After disappearance, child agency reforms
MIAMI -Florida's child-protection agency is changing some of its methods because the disappearance of a 5-year-old girl in its care went unnoticed for more than a year.
Meanwhile, the Miami Herald reported Sunday that the agency waited six days to alert police about the child's disappearance, instead trying to find the girl on its own.
Rilya Wilson wasn't listed as missing until April, although caregiver Geralyn Graham said Rilya disappeared 16 months ago.
"We want people to know kids are safe," said Kathleen Kearney, the secretary of the department, said at a news conference Saturday.
From now on, every child's home must be visited by supervisors and caseworkers, and caregivers and children old enough to write will be required to sign a log after every visit, Ms. Kearney said.
Eight people remain missing after floods
CHARLESTON, W.Va. -Rescue crews searched Sunday for eight people reported missing after torrential floodwaters ravaged the central Appalachians, while relief agencies arranged food and shelter for the newly homeless.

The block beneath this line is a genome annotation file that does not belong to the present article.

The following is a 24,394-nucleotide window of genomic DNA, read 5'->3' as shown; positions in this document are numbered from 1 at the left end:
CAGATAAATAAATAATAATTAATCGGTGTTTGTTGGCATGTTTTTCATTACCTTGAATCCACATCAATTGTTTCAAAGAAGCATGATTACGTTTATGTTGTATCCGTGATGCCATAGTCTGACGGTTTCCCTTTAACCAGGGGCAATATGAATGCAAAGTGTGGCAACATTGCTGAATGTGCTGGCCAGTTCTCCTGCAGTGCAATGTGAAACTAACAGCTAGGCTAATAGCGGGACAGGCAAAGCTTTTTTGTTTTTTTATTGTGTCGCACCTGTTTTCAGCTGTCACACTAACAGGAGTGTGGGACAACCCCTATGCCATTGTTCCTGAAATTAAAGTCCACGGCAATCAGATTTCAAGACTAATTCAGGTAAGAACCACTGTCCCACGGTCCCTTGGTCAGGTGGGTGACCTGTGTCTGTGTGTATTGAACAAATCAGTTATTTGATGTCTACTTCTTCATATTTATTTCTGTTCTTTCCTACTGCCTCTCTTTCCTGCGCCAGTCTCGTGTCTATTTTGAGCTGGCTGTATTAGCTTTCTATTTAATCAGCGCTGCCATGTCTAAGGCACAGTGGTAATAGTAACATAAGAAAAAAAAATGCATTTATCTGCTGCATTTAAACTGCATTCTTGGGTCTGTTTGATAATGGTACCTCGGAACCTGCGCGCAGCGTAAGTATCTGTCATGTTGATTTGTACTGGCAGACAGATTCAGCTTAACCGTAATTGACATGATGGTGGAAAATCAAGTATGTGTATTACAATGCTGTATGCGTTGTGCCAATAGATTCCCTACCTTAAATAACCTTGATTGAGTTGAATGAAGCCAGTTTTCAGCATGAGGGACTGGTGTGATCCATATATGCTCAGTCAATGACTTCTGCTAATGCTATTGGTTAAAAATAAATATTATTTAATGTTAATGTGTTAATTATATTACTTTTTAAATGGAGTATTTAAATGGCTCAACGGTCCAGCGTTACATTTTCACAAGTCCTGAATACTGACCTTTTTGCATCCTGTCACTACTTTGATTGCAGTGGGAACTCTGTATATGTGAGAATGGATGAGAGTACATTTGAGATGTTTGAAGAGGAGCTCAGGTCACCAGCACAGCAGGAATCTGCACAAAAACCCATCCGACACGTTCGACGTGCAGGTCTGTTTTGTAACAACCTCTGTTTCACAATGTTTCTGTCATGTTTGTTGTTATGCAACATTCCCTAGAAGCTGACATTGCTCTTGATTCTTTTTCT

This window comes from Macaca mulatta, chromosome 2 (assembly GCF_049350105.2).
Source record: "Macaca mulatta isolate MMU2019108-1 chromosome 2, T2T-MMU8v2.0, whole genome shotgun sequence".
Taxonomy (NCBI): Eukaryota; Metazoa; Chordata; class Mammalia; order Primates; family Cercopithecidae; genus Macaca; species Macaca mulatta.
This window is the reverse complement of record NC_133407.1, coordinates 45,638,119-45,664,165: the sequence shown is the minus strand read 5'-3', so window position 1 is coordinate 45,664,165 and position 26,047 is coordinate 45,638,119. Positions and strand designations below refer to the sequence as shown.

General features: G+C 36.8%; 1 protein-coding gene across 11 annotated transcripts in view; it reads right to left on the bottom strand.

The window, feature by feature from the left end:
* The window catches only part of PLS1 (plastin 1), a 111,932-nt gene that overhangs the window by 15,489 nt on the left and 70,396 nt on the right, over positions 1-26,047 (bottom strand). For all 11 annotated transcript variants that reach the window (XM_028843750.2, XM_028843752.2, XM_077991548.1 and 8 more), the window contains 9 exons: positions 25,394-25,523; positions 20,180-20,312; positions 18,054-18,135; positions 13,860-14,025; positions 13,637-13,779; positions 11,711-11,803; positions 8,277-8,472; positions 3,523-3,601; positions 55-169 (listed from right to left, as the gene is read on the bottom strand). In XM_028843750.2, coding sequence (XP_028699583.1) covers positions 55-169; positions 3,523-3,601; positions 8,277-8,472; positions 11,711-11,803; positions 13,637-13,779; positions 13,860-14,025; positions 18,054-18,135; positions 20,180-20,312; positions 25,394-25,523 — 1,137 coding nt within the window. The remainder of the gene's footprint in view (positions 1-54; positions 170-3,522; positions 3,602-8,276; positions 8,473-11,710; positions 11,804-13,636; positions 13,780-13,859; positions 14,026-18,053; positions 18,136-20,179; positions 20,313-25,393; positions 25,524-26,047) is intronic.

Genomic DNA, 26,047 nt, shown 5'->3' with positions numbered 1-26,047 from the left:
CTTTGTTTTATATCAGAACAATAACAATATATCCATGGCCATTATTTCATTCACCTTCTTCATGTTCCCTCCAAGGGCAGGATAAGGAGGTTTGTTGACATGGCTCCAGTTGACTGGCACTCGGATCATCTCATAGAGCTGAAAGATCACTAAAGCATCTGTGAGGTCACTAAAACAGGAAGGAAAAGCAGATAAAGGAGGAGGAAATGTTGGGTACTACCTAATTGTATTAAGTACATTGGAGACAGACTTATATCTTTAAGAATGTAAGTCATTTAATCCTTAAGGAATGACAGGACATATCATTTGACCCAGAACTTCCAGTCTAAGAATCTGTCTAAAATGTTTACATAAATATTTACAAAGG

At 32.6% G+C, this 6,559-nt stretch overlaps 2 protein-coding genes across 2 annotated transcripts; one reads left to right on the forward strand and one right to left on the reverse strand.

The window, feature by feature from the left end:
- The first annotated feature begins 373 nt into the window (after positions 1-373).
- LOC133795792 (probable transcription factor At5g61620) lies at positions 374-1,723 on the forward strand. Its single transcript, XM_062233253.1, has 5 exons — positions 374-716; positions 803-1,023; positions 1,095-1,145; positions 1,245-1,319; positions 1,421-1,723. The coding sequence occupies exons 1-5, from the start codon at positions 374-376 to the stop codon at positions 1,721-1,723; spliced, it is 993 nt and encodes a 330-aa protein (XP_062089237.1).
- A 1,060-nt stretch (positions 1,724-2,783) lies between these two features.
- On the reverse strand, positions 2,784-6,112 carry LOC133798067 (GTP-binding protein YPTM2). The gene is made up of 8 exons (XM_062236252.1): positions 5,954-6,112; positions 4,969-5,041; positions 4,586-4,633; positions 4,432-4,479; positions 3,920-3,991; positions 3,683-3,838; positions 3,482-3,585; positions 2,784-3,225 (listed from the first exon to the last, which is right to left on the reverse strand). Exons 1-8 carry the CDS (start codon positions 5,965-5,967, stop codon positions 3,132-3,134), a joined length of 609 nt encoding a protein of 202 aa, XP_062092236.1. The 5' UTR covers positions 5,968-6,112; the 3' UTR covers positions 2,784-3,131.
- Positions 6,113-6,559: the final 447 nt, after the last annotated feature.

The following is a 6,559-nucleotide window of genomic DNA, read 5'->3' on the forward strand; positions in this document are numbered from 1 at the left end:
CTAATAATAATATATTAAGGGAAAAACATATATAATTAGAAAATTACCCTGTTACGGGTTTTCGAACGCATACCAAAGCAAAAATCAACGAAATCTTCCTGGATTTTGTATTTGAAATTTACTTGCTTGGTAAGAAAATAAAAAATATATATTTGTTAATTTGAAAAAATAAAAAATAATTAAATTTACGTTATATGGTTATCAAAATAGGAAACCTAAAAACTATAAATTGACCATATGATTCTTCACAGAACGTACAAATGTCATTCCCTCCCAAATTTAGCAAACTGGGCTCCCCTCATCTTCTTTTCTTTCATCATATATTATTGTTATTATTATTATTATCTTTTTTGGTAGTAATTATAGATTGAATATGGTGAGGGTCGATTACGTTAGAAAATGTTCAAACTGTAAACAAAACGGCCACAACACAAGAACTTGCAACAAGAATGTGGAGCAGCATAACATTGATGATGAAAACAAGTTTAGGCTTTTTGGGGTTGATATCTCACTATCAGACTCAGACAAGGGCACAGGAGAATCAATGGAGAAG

Relief workers from the Red Cross and the Salvation Army distributed food and cleaning supplies to flood victims at 12 emergency shelters in West Virginia on Sunday. Some residents were disconsolate after being hit by flooding for the second time in less than a year, said Capt. Bob Mullions of the Salvation Army.
"McDowell County just looks like a war zone," Capt. Mullions said. "It was bad last year; it was catastrophic. But this is, believe me, up several paces from that."
Murder trial to start in 1963 race killings
BIRMINGHAM, Ala. -A murder trial set to start today for a former Ku Klux Klansman could be the final chapter in one of the worst cases of violence against the civil rights movement - the 1963 church bombing that killed four black girls.
Bobby Frank Cherry, 71, is accused of helping other Klansmen plant the powerful bomb that blew a hole in an exterior wall of the Sixteenth Street Baptist Church on Sept. 15, 1963, killing the girls as they were preparing for church service.
The church had become a rallying point for protesters during months of civil rights demonstrations.
Mr. Cherry, who could face life if convicted, is the final suspect to stand trial in the case.
The trial "brings us a little closer to justice being done," said the Rev. John Porter, a civil rights leader and retired minister.
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